Now I had met him before and he had actually interviewed me  in his broadcast booth three separate times in the 1970s.

But like a lot of people, he does not seem to have a clue who I am or what I do.

My family is the same way.

He looks at me and said, What are you doing here?

Buck and Kiner tried to figure out who I am

I did not really know how to answer that question.

Some years later–it was in 1989, I had just taken Matthew to Super Bowl XXIII.

If you ever see the highlights from that exciting game, the winning TD was scored just in front of my seats in the 22nd row and if you look quickly I am in one of the 13 different camera shots.

Joe Montana e1296562055456 The History of the Super Bowl in Pictures Part II

The pass that became my highlight.

On the return trip, we were sitting in first class.

(Actually I was in first class.  They had messed up the return tickets and I bribed Matthew to sit in coach because the seat was right next to Jack Buck.)

After take-off, I truthfully told Jack that this was the first Super Bowl game I had ever seen in person.

He looked at me and said, Oh, I thought you would have been covering them.  Who does he think I am!

Years later, the year of the replacement players, my wife and I are returning to our then favorite hotel, the Don Cesar in St. Petersburg Beach, Florida, one night.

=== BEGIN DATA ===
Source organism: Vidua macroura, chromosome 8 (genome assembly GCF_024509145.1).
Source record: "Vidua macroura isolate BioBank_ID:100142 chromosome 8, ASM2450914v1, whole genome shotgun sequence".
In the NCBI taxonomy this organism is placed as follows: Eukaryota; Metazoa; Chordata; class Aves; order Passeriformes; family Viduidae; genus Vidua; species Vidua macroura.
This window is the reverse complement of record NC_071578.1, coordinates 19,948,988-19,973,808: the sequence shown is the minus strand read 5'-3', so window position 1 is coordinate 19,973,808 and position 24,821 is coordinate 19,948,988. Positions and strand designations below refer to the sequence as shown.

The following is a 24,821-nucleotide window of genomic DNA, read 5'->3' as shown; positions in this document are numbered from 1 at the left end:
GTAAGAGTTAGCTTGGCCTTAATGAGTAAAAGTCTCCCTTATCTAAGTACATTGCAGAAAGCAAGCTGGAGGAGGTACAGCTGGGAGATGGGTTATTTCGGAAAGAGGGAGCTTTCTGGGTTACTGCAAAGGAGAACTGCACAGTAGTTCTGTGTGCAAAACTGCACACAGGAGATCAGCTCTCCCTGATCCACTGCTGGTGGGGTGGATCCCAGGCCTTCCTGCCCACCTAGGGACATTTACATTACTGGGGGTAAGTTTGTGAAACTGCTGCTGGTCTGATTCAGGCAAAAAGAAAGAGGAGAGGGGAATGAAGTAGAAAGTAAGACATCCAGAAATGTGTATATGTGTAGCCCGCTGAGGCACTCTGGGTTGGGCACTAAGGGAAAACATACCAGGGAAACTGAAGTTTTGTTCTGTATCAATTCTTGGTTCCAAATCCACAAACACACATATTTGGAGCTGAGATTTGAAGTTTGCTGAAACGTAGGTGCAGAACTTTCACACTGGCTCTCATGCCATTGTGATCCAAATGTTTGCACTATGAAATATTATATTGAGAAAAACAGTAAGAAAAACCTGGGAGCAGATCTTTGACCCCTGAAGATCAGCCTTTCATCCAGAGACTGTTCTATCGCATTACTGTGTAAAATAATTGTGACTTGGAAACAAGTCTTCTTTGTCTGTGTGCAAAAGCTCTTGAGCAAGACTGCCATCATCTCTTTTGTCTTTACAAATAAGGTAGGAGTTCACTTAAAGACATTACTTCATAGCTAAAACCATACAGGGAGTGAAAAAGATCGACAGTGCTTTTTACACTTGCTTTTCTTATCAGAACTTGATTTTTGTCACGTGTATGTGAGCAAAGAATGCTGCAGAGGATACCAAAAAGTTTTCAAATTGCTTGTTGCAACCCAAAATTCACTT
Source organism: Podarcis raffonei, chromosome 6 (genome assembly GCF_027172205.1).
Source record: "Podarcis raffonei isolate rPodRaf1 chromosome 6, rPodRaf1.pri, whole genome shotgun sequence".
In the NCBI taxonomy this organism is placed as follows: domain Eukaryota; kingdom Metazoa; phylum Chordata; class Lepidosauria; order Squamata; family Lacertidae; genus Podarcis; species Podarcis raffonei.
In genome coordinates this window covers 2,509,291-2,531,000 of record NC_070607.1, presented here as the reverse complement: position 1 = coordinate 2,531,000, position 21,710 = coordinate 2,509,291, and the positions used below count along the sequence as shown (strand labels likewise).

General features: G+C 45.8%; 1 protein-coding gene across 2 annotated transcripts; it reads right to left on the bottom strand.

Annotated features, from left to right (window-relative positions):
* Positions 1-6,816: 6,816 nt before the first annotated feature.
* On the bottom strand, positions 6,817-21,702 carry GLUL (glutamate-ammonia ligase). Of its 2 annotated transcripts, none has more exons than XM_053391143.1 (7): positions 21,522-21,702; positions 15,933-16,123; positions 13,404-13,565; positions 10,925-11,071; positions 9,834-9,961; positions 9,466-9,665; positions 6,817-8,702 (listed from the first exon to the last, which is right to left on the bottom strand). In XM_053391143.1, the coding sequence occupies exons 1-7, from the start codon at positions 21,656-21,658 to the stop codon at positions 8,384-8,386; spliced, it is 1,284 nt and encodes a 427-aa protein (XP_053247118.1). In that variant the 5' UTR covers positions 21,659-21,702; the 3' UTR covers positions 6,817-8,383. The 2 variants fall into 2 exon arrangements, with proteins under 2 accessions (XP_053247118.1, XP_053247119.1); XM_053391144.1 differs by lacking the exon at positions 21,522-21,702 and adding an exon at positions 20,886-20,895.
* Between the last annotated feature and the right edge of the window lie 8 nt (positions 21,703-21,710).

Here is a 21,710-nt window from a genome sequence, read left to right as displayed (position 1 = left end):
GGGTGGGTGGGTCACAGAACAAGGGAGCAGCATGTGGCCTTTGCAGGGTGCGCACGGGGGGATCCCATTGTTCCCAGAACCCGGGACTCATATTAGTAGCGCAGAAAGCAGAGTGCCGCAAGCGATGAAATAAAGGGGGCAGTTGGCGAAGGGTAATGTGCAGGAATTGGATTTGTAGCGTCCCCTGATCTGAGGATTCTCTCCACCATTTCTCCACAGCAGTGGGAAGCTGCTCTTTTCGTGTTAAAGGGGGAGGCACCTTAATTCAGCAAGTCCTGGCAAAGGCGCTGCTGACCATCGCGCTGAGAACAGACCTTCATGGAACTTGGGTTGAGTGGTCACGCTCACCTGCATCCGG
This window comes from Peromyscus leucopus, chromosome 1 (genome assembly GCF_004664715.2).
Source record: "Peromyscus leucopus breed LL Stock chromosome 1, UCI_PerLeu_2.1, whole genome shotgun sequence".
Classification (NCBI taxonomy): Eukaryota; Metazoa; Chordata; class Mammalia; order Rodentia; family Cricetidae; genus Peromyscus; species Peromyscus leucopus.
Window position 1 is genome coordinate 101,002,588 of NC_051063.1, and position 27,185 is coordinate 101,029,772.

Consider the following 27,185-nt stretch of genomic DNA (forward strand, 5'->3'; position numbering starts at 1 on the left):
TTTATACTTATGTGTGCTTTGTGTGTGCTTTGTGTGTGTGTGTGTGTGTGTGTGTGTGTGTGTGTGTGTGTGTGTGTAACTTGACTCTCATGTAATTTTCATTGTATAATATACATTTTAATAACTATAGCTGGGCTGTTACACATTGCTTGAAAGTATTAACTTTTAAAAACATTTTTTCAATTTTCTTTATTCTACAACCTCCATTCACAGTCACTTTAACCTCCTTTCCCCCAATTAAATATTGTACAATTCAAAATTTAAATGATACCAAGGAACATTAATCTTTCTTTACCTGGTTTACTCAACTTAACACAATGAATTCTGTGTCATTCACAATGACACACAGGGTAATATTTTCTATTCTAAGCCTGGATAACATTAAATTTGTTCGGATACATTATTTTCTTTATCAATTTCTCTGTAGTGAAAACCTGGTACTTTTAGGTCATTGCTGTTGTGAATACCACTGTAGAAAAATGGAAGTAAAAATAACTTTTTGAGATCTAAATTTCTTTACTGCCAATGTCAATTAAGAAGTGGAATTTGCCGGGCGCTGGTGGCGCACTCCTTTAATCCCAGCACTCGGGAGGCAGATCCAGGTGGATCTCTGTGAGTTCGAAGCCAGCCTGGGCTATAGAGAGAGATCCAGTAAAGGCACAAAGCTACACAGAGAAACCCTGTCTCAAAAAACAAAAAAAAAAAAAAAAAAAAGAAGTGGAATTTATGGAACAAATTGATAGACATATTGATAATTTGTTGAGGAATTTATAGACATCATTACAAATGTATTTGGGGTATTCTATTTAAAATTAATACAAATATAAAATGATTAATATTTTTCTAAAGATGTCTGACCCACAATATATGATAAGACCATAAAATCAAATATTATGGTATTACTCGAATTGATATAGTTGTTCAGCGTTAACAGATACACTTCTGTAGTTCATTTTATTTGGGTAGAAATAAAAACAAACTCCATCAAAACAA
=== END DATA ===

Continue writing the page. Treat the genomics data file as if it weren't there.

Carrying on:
We have been going there every year for thirty-five years.

I see Jack Buck sitting in his blue Lincoln outside the side entrance.

I look at him and he motions me over.

We talk for a few minutes about the unique situation in baseball and he asks me:  What are you doing here?

I say, I am staying here!

Really…You must be doing better than I am was his response.

The Don CeSar Beach Resort

Doing better than Jack

I say: I guess I am.

Jack was a great guy but he really gave me an identity complex.

Who did he think I am?



About author

After graduating from Holy Cross, Bill Borst earned an MA in Asian History from St. John's University and a Ph.D in American History from St. Louis University. (1972) A former New Yorker, he taught for many years in the St. Louis area, while also hosting a weekly radio show on WGNU from 1984-2006. He currently is a regular substitute for conservative Phyllis Schlafly on KSIV radio. (1320) He is the author of two books on social history, "Liberalism: Fatal Consequences," and "The Scorpion and the Frog: A Natural Conspiracy." He just retired as the Features editor of the Mindszenty Foundation Monthly Report. In his 11 years from 2003-2013 he wrote nearly 130 essays on Catholic culture and world affairs. Many in St. Louis also know him as the "Baseball Professor," because of a course that he offered at Maryville College from 1973-74. It was arguably the first fully-accredited baseball history course in the Midwest.The author of several short books on the old St. Louis Browns, he started the St. Louis Browns Historical Society in 1984. In 2009 his first two plays were produced on the local stage. "The Last Memory of an Ol' Brownie Fan," ran six performances at the Sound Stage in Crestwood and "A Perfect Choice" ran for two performances at the Rigali Center Theater in Shrewsberry. His third play, "A Moment of Grace," ran six performances at DeSmet High School in January of 2011with First Run Theater in January of 2011. He is currently working on a 4th play, "A Family Way," which is a comedy about a happy dysfunctional family. He can reached at